Hi Jaybro (Jan), wise words likely to be helpful to anyone browsing the forum. Baby Steps seem sensible, Rome wasn't (re) built in a day, and we have all had , or are having, a life-changing experience. I find it interesting that there are proportionately far fewer postings in the 'Moving On' section on the forum, than elsewhere. It makes perfect sense girls have had enough after the gruelling treatment, but I maintain that NHS/ Cancer Charities, platitudes by way of encouraging us to concentrate on our physical appearance are simply that and there is a void 'at end of active treatment', which needs urgently addressing with something more tangible than a bell to ring. If you think about it, the bell was possibly introduced on the basis that 'something is better than nothing', to deal with a problem (impact post-treatment) which NHS simply do not have the resources to address. Come on other ladies out there ( on here) be brave and post your thoughts; they might just make a difference as without doubt the moderators on here liaise with NHS and other interested parties. Girls, you may no longer have a boob, but you still have a voice. There is so much which can be done to give 360 degree support, I think things are certainly moving in the right direction, but there is still a long way to go. Moderators- are there BC patient/ practitioner events for purpose of gradual improvements to the non-medical progress? Wonky.
Considering the emotional rollercoaster you’ve just alighted from (sorry for the cliche), you’re entitled to feel however you wish to feel. It’s doing no one, not even you any harm is it? You may not miss the staff and the being poked and prodded and gawped at like an alien in Area 51, but you had a routine and that’s gone now. You’re your own master and need a new focus now no one is pulling your strings. If lethargy becomes prolonged and you use it to avoid the outside world, then it may become a problem but you’re talking 2-3 days? Stuff yourself with chocolate, watch Judge Judy and don’t overthink. There are no rules and there shouldn’t be expectations either. If your mind (or body) wants a rest from the frantic thinking of the last few months, give it one, guilt free.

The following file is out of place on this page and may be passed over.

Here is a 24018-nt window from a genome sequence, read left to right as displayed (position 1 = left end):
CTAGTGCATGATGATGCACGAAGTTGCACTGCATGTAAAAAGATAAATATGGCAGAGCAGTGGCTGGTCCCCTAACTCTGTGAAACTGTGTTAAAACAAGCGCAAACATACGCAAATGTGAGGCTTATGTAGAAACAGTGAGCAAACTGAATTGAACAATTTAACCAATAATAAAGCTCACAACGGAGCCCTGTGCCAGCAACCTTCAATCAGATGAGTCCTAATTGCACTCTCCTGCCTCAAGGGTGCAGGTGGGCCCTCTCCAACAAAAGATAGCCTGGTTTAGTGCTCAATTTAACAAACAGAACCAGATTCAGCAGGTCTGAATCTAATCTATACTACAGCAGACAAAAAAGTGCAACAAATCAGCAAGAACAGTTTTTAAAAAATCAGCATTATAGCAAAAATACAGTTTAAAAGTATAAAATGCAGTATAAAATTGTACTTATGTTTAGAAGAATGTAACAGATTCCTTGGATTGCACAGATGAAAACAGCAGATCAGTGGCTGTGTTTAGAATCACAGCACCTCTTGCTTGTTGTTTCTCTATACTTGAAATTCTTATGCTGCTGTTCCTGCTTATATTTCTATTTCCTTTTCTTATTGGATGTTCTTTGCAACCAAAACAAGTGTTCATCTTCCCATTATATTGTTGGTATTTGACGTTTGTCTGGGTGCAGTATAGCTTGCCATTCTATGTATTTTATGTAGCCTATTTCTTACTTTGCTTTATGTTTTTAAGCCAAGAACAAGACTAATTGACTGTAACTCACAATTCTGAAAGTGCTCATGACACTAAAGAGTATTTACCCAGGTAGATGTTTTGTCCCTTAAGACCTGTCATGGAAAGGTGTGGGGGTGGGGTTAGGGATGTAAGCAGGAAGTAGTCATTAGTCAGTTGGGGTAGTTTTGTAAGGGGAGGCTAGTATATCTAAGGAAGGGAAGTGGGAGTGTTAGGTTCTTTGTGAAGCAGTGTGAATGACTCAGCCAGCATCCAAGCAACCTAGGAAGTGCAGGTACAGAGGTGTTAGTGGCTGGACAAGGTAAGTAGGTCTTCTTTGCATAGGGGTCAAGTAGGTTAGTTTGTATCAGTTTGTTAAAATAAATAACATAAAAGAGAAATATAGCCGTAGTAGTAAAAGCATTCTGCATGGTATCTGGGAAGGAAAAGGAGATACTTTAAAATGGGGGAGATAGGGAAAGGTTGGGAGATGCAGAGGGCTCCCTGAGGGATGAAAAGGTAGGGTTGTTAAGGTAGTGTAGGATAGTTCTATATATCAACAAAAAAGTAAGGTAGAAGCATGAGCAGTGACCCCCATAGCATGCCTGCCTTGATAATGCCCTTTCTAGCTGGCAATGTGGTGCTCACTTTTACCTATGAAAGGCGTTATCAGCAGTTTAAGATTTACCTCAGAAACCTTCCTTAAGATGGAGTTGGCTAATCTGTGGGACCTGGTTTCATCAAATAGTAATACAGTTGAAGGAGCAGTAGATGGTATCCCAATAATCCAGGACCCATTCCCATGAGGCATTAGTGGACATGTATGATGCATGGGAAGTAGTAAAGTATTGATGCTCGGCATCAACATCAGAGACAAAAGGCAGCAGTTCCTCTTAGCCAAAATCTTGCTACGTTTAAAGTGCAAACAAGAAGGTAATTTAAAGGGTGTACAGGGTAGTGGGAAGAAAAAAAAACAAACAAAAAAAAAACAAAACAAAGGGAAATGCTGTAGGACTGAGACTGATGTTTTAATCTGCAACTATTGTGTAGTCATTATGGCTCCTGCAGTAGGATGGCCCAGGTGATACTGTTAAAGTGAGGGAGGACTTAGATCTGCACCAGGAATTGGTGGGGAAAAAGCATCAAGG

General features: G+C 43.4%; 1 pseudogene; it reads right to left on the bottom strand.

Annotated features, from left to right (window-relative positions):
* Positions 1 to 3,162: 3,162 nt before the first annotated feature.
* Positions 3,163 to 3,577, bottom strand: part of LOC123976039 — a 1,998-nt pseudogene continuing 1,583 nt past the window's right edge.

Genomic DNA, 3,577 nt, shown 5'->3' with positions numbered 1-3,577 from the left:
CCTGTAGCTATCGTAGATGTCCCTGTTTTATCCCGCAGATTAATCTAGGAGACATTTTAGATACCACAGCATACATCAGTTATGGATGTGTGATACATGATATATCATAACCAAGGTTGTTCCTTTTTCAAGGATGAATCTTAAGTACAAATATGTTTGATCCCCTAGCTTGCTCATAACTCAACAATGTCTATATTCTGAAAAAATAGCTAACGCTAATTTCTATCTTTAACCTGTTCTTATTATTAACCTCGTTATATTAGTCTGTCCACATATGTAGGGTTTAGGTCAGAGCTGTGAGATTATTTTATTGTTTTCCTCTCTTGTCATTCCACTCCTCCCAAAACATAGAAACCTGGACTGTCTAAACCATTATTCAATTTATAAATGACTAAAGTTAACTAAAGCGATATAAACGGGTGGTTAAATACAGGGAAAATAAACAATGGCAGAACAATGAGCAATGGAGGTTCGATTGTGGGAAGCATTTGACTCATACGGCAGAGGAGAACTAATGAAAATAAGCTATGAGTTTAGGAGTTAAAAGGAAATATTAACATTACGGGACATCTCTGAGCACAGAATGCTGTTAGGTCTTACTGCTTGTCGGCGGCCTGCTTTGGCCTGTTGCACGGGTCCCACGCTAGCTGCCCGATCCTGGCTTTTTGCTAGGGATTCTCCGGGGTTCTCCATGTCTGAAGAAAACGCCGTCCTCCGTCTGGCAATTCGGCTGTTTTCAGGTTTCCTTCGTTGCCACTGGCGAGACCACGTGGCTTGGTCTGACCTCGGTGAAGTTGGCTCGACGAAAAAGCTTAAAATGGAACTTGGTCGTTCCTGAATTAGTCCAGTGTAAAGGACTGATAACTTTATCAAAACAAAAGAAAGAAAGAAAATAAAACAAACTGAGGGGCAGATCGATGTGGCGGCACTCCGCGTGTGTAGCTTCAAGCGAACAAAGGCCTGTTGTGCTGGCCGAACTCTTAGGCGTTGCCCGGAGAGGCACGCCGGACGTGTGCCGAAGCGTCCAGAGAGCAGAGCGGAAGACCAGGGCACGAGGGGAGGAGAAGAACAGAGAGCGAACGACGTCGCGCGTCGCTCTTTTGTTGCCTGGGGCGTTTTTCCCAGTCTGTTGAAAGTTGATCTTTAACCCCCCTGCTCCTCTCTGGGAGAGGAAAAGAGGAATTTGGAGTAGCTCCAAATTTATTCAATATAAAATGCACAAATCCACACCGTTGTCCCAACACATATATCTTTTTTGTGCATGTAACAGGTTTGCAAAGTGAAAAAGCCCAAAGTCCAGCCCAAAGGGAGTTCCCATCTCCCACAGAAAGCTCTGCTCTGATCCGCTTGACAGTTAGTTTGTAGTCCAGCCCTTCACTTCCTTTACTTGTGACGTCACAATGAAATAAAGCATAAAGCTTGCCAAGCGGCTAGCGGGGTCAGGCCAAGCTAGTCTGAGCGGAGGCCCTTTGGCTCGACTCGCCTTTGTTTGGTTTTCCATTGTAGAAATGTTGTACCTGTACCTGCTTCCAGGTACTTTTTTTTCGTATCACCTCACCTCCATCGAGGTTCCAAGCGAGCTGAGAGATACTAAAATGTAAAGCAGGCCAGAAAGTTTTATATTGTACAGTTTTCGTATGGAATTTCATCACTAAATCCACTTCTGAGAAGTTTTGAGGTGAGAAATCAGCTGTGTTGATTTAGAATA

As you know, I shut down very early in order to get through chemo and now I’m waking up. It’s not always comfortable - I suppressed my feelings for good reasons and I’m still not ready to face them all. One thing I will say though is I look in the mirror or look down and barely notice my mastectomy scars. It doesn’t make me think cancer and I feel no less a woman than before. At my bra-fitting, I was far more concerned about the assistant noticing the gravity-raddled abdomen below. It was only a boob and, considering everything growing within, I feel loads better without it there to worry me.
Hope it’s a good book!
I had a short lived period of euphoria a couple of days ago (planning a holiday) but now all I want to do is lie in bed with a book!. I guess it's true it can hit you the hardest once you are through treatment, but I'm unsure what is causing me to have no interest in anything very much, maybe a 'perfect storm' combination of rads fatigue, Tamoxifen and just the enormity of what I've been through. With no kids or partner depending on me and on extended sick leave, I thought I would be indulging myself in other ways ( new clothes etc) by now.It's what we are encouraged to do! Really my Q is, what are others experiences of 'shutting down' did it happen to you and how long did it last? Maybe it's connected to what you see in the mirror everyday, the remnants of a cancer-ravaged boob? Simply seeking others thoughts on the impact. Oh, should mention I doubt I'm suffering from 'cocoon withdrawal', as despite how lovely everyone who treated me was, I'm not missing being prodded and poked and fussed over.